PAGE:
Close to 2 million persons in the United States were treated for football-, soccer-, and volleyball-related injuries in emergency departments and doctors’ offices during 2011.
Close to 2 million persons in the United States were treated for football-, soccer-, and volleyball-related injuries in emergency departments and doctors’ offices during 2011, according to Consumer Product Safety Commission statistics. To help athletes stay active but avoid injuries while participating in fall sports activities, the American Academy of Orthopaedic Surgeons (AAOS), American Orthopaedic Society for Sports Medicine, and STOP Sports Injuries campaign are recommending that they consider the following safety tips:
• Have a preseason physical examination and follow your doctor’s recommendations.
• Wear protective gear, such as fitted cleats, pads, helmets, and mouth guard.
• Warm up and cool down properly with low-impact exercises, such as jogging, that gradually elevate or lower heart rate.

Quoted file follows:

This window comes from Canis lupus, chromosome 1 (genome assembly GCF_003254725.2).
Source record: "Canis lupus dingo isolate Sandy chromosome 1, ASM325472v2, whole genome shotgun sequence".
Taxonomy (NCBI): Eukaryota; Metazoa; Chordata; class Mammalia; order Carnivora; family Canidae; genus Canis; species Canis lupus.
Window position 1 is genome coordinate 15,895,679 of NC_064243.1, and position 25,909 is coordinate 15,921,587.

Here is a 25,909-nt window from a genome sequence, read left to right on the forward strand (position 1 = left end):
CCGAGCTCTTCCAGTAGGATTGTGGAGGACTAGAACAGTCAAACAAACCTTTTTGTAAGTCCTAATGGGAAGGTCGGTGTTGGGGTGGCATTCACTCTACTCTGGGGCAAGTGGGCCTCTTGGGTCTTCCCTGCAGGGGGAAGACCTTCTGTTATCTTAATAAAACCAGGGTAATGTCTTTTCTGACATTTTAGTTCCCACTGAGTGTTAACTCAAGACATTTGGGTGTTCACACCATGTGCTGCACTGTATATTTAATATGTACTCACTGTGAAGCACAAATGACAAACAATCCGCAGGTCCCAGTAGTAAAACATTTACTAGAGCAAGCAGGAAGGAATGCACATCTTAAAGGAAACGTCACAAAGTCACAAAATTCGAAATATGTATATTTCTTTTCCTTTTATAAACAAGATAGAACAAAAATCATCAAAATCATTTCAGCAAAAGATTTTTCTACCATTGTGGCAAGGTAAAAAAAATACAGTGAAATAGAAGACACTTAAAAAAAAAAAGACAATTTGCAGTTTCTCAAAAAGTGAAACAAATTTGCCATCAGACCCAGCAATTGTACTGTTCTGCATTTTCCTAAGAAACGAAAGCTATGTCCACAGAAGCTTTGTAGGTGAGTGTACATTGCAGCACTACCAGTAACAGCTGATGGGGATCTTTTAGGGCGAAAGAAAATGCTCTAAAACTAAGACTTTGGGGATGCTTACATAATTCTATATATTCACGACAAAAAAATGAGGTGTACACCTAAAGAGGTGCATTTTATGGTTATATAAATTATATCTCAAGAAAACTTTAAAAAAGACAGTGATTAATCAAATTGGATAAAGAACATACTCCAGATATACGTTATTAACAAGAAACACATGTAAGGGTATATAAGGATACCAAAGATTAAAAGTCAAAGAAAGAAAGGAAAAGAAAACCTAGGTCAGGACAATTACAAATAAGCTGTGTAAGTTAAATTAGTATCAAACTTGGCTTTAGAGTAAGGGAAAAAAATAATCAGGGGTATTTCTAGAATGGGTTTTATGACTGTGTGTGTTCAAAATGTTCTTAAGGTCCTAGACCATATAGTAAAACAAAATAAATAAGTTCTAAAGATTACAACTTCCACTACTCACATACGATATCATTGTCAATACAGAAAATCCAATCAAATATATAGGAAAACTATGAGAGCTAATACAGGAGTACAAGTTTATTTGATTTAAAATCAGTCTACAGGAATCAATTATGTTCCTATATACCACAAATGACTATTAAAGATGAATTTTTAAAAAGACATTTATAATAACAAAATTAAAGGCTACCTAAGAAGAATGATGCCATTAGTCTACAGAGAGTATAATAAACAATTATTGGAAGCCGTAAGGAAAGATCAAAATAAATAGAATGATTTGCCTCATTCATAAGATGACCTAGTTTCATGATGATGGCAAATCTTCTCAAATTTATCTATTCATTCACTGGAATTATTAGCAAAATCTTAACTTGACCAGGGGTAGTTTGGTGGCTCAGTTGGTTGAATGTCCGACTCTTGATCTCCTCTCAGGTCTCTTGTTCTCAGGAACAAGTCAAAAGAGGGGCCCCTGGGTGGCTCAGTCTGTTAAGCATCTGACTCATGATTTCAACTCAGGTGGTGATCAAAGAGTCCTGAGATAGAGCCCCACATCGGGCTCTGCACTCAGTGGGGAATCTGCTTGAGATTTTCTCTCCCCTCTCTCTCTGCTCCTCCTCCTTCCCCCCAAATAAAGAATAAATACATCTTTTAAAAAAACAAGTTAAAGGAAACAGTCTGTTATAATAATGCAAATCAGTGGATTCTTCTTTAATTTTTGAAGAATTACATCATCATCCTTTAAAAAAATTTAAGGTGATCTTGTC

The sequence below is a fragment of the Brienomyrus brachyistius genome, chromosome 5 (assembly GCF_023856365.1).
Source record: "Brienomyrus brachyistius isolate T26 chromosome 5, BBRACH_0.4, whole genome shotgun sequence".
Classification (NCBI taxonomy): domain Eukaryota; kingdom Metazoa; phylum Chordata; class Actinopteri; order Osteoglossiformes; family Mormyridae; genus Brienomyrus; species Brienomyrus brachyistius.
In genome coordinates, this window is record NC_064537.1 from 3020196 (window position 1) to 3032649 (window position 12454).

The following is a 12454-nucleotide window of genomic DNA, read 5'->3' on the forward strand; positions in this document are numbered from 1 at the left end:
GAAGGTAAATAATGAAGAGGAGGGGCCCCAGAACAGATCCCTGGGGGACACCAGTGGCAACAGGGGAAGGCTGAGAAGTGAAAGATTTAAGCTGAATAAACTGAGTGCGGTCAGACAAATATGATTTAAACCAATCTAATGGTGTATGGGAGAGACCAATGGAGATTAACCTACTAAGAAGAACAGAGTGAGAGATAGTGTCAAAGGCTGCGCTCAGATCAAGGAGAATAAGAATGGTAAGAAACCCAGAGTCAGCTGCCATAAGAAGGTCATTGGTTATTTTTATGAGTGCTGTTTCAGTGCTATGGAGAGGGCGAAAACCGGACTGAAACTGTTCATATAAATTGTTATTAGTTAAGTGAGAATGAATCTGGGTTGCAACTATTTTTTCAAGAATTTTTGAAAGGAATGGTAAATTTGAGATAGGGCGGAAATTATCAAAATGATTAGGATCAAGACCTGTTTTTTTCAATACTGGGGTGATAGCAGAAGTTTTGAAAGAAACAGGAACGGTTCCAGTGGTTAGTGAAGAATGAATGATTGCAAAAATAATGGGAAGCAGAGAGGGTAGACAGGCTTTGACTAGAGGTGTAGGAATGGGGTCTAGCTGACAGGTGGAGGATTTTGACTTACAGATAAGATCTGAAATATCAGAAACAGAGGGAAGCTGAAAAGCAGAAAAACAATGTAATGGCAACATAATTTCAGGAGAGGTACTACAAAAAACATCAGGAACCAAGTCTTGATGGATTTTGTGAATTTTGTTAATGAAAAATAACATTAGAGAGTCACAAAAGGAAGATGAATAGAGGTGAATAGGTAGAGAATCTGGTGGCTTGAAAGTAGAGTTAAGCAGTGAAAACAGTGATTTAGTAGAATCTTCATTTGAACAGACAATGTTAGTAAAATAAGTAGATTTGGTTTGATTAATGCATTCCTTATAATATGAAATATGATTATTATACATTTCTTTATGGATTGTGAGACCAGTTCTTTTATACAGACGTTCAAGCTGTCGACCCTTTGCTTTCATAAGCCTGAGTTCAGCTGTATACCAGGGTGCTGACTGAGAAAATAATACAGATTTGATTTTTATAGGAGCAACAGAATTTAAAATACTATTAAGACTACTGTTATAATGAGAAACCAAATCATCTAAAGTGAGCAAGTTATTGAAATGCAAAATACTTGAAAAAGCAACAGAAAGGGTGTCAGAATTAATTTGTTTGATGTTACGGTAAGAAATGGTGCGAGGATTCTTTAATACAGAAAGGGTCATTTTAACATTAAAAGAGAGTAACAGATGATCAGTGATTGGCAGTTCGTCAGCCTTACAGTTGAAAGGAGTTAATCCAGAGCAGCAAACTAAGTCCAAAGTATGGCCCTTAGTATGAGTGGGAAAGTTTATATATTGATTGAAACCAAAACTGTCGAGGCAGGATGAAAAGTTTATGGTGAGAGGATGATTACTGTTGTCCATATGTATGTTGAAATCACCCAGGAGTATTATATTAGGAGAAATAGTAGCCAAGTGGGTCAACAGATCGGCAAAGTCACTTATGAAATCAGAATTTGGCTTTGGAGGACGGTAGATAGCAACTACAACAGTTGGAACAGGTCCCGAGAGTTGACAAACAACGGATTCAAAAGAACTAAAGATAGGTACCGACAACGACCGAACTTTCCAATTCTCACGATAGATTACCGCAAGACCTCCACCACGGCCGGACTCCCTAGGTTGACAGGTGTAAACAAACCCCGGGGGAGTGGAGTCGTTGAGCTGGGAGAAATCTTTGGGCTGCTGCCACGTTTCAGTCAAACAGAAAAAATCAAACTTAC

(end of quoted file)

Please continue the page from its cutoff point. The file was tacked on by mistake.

• To minimize overuse injuries, play multiple positions or play sports during the off-season.
• Pay attention to weather conditions, such as excessively hot and humid temperatures, to avoid heat illness and wet, slippery conditions that can lead to injuries.
• Consistently incorporate strength training and stretching. A good stretch involves not going beyond the point of resistance; it should be held for 10 to 12 seconds.
• Hydrate adequately to maintain health and minimize cramps. Waiting until you are thirsty often is too late to hydrate properly.
• Do not play through pain. Speak with an orthopedic sports medicine specialist or athletic trainer if you have any concerns about injuries or for tips on injury prevention.
• Avoid the pressure that is exerted on many young athletes to overtrain. Listen to your body and decrease training time and intensity if pain or discomfort develops. This reduces the risk of injury and helps avoid burnout. For more information, visit the AAOS Web site at http://www.aaos.org.